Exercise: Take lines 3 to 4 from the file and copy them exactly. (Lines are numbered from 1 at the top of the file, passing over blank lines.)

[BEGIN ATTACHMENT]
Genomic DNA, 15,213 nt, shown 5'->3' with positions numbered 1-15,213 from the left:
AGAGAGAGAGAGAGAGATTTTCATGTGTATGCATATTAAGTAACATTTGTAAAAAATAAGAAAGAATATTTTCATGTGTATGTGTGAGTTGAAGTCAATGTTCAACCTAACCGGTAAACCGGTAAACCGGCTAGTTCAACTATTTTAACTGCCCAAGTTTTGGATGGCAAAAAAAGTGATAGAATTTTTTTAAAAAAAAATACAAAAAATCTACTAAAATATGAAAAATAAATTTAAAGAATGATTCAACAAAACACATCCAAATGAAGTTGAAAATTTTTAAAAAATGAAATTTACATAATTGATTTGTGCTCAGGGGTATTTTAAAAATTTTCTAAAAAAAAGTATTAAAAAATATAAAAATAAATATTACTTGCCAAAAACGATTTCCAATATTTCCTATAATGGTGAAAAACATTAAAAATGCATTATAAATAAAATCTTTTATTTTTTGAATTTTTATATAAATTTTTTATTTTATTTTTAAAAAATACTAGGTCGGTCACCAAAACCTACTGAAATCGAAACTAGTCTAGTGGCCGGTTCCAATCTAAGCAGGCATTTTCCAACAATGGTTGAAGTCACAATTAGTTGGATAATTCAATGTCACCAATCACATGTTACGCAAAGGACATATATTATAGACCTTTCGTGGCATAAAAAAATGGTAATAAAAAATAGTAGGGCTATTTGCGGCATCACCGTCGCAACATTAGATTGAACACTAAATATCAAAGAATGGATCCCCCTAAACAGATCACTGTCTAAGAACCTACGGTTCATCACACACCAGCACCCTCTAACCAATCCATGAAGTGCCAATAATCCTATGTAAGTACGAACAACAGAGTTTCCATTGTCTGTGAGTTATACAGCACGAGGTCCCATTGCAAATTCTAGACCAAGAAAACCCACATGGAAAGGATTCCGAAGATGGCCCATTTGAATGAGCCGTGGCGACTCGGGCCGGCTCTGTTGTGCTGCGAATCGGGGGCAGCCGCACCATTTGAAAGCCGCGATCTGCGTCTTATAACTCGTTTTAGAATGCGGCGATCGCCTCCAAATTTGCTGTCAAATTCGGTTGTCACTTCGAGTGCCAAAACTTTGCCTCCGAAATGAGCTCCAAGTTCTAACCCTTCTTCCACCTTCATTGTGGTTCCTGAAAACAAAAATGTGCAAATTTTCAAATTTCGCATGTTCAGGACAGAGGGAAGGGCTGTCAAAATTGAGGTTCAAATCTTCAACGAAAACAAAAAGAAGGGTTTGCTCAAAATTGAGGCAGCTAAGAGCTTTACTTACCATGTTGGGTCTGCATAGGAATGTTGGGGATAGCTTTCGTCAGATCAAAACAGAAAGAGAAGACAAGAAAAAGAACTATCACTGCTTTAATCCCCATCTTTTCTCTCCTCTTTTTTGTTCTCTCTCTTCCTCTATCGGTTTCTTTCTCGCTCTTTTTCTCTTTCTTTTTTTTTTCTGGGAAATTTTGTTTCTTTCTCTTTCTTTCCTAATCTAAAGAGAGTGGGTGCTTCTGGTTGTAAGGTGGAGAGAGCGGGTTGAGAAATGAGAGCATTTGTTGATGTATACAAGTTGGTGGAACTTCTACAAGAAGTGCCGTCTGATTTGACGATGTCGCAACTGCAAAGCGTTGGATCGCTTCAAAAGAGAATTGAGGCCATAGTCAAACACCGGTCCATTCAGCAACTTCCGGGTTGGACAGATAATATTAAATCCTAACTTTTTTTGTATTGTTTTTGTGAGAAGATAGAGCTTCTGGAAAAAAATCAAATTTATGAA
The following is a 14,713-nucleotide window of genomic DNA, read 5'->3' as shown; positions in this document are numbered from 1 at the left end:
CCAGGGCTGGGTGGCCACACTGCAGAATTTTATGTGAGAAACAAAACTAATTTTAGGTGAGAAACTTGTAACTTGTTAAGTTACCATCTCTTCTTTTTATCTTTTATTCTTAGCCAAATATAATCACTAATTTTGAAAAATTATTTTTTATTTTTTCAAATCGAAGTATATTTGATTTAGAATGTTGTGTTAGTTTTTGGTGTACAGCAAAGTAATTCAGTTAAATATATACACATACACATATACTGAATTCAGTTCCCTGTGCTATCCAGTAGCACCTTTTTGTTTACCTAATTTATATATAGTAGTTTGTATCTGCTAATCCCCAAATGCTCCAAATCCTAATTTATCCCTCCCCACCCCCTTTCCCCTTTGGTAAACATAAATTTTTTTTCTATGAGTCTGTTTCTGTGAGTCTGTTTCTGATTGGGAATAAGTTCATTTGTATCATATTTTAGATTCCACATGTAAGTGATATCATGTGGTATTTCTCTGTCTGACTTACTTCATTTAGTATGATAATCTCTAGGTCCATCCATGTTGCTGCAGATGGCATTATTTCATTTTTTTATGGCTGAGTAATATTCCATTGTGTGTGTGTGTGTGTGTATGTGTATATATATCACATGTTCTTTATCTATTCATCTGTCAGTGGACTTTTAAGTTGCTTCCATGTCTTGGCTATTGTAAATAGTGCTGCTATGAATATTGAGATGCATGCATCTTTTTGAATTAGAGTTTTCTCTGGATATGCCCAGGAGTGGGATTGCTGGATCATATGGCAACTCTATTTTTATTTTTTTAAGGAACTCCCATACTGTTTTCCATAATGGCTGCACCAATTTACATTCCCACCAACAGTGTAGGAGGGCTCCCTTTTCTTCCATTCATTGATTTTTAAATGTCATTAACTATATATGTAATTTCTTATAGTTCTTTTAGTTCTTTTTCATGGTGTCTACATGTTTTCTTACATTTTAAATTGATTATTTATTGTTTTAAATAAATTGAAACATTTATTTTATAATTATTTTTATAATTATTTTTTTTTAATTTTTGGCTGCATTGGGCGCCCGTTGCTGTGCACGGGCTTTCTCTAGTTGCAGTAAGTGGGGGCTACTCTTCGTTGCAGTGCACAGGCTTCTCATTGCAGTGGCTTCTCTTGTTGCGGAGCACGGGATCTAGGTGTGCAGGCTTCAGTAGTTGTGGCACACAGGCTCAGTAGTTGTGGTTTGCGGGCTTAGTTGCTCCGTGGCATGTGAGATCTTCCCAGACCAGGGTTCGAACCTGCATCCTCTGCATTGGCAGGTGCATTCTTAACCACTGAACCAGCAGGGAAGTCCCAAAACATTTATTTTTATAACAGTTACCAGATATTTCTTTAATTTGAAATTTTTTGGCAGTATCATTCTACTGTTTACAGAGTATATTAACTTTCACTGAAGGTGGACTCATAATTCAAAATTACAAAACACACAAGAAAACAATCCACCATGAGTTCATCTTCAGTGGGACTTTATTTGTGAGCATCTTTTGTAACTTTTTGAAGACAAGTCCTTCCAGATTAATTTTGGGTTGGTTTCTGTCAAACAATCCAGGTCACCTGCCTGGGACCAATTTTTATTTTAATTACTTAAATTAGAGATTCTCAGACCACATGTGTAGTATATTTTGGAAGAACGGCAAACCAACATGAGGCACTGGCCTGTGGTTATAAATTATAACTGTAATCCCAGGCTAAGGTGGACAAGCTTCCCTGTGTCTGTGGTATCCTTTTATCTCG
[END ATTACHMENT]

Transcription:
The following is a 14,713-nucleotide window of genomic DNA, read 5'->3' as shown; positions in this document are numbered from 1 at the left end:
CCAGGGCTGGGTGGCCACACTGCAGAATTTTATGTGAGAAACAAAACTAATTTTAGGTGAGAAACTTGTAACTTGTTAAGTTACCATCTCTTCTTTTTATCTTTTATTCTTAGCCAAATATAATCACTAATTTTGAAAAATTATTTTTTATTTTTTCAAATCGAAGTATATTTGATTTAGAATGTTGTGTTAGTTTTTGGTGTACAGCAAAGTAATTCAGTTAAATATATACACATACACATATACTGAATTCAGTTCCCTGTGCTATCCAGTAGCACCTTTTTGTTTACCTAATTTATATATAGTAGTTTGTATCTGCTAATCCCCAAATGCTCCAAATCCTAATTTATCCCTCCCCACCCCCTTTCCCCTTTGGTAAACATAAATTTTTTTTCTATGAGTCTGTTTCTGTGAGTCTGTTTCTGATTGGGAATAAGTTCATTTGTATCATATTTTAGATTCCACATGTAAGTGATATCATGTGGTATTTCTCTGTCTGACTTACTTCATTTAGTATGATAATCTCTAGGTCCATCCATGTTGCTGCAGATGGCATTATTTCATTTTTTTATGGCTGAGTAATATTCCATTGTGTGTGTGTGTGTGTGTATGTGTATATATATCACATGTTCTTTATCTATTCATCTGTCAGTGGACTTTTAAGTTGCTTCCATGTCTTGGCTATTGTAAATAGTGCTGCTATGAATATTGAGATGCATGCATCTTTTTGAATTAGAGTTTTCTCTGGATATGCCCAGGAGTGGGATTGCTGGATCATATGGCAACTCTATTTTTATTTTTTTAAGGAACTCCCATACTGTTTTCCATAATGGCTGCACCAATTTACATTCCCACCAACAGTGTAGGAGGGCTCCCTTTTCTTCCATTCATTGATTTTTAAATGTCATTAACTATATATGTAATTTCTTATAGTTCTTTTAGTTCTTTTTCATGGTGTCTACATGTTTTCTTACATTTTAAATTGATTATTTATTGTTTTAAATAAATTGAAACATTTATTTTATAATTATTTTTATAATTATTTTTTTTTAATTTTTGGCTGCATTGGGCGCCCGTTGCTGTGCACGGGCTTTCTCTAGTTGCAGTAAGTGGGGGCTACTCTTCGTTGCAGTGCACAGGCTTCTCATTGCAGTGGCTTCTCTTGTTGCGGAGCACGGGATCTAGGTGTGCAGGCTTCAGTAGTTGTGGCACACAGGCTCAGTAGTTGTGGTTTGCGGGCTTAGTTGCTCCGTGGCATGTGAGATCTTCCCAGACCAGGGTTCGAACCTGCATCCTCTGCATTGGCAGGTGCATTCTTAACCACTGAACCAGCAGGGAAGTCCCAAAACATTTATTTTTATAACAGTTACCAGATATTTCTTTAATTTGAAATTTTTTGGCAGTATCATTCTACTGTTTACAGAGTATATTAACTTTCACTGAAGGTGGACTCATAATTCAAAATTACAAAACACACAAGAAAACAATCCACCATGAGTTCATCTTCAGTGGGACTTTATTTGTGAGCATCTTTTGTAACTTTTTGAAGACAAGTCCTTCCAGATTAATTTTGGGTTGGTTTCTGTCAAACAATCCAGGTCACCTGCCTGGGACCAATTTTTATTTTAATTACTTAAATTAGAGATTCTCAGACCACATGTGTAGTATATTTTGGAAGAACGGCAAACCAACATGAGGCACTGGCCTGTGGTTATAAATTATAACTGTAATCCCAGGCTAAGGTGGACAAGCTTCCCTGTGTCTGTGGTATCCTTTTATCTCG